The PBO said that Albertans in the top income quintile would pay the largest net cost from the carbon tax — the report notes Alberta’s economy is more carbon-intensive than others included in the plan — while the lowest-income quintile households in Saskatchewan stand to see the largest net gain via the rebate.
“If you’re taking a harder hit, the reason is you have a higher income and you use more gasoline,” Robinson says.
McTeague, a former Liberal MP, recently appeared before a parliamentary committee as part of pre-budget consultations, and called on the federal government to delay the planned April 1 carbon-tax hike until energy prices settle.
He tells Global News that while Canada’s energy economy is, and should be, undergoing an “evolution,” now isn’t the time to push its carbon cutting agenda, highlighting the plan released Tuesday to slash emissions by 40 per cent by 2030 to meet climate goals.
Though Canada has made progress in developing nuclear and more sustainable fuel sources, the country’s economy is still reliant on oil and gas, he says, arguing the current energy crisis isn’t the time to accelerate that transition.
“To use an analogy, the wheels are falling off. The last thing you need to do is step on the gas to find out what’s going to happen,” he says.
Others have argued the war in Ukraine demonstrates Canada’s overreliance on fossil fuels and have pushed for a faster global transition away from oil and gas.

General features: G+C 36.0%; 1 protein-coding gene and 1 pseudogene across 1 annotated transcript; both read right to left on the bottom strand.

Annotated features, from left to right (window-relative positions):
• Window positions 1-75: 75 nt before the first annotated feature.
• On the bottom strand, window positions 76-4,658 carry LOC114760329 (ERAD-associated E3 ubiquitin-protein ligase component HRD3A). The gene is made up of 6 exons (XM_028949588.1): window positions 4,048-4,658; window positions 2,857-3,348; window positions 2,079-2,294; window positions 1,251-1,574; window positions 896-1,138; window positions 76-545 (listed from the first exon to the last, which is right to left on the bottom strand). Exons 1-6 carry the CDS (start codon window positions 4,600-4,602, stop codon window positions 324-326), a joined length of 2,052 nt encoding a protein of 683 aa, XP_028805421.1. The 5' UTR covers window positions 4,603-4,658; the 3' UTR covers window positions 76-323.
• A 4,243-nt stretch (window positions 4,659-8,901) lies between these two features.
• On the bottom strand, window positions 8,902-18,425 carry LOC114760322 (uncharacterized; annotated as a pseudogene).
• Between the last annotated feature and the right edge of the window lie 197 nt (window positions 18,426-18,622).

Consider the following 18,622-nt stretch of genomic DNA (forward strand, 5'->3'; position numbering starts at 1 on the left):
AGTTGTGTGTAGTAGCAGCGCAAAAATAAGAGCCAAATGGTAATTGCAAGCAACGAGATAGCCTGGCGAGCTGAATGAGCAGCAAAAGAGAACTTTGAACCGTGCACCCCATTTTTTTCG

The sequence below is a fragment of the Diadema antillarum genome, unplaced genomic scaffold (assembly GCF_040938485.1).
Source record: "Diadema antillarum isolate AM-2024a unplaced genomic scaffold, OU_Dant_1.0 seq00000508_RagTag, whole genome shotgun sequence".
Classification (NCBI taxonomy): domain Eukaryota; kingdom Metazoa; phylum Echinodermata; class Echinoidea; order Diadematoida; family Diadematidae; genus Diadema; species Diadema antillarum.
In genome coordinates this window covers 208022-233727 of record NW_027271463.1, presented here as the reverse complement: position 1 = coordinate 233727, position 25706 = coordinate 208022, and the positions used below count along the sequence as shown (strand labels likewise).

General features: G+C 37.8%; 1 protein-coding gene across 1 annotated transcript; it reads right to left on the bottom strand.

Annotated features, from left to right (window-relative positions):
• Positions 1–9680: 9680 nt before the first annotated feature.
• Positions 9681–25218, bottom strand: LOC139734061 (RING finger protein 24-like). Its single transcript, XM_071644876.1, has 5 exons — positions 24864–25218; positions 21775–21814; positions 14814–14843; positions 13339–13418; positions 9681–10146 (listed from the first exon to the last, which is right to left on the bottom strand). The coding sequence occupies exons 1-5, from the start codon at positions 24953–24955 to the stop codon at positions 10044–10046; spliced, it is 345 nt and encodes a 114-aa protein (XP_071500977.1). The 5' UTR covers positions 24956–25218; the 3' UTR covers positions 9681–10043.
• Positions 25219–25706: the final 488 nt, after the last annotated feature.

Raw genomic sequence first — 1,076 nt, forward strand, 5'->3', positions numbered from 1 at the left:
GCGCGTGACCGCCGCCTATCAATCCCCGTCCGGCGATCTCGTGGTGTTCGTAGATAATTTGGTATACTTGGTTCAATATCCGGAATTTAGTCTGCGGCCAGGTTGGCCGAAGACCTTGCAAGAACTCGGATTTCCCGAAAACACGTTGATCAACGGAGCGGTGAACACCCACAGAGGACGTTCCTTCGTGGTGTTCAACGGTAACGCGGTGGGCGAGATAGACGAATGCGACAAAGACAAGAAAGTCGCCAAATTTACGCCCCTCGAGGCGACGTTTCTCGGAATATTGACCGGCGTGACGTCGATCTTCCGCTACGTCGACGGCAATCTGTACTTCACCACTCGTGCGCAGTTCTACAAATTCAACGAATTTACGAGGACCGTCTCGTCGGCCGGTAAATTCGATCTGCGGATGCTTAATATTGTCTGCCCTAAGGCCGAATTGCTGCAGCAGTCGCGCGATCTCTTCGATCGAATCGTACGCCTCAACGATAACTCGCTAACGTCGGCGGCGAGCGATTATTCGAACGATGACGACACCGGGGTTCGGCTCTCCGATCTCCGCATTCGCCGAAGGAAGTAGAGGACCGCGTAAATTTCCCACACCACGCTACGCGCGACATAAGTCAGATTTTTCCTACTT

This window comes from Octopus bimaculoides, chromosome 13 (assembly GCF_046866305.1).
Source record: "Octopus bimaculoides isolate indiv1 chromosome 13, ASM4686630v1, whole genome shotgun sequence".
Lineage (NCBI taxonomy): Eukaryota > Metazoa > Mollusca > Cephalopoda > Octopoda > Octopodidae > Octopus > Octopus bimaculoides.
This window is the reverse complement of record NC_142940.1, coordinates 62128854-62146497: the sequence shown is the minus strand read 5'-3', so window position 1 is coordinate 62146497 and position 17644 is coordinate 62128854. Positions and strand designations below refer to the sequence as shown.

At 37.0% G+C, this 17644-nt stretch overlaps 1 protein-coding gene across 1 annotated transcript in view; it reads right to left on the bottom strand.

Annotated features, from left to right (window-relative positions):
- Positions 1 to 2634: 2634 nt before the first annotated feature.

Robinson says the policy purpose of the carbon tax is exactly this, to push Canadians and industry to find more fuel-efficient options and reduce our collective dependence on an industry that underpins so much of the national economy.
The climate emergency is not going to wait for an ideal economic time to implement these policies, he says.
“I don’t really buy that argument that now’s not the time, because now is the time actually, 20 years ago was the time,” Robinson says.
“We’ve attached ourselves to a commodity that is always going to have wild price swings. There’s really no other solution to both of these problems than to just say, we’ve got to figure out how to wean ourselves off of fossil fuels. So that’s really job one for Canada.”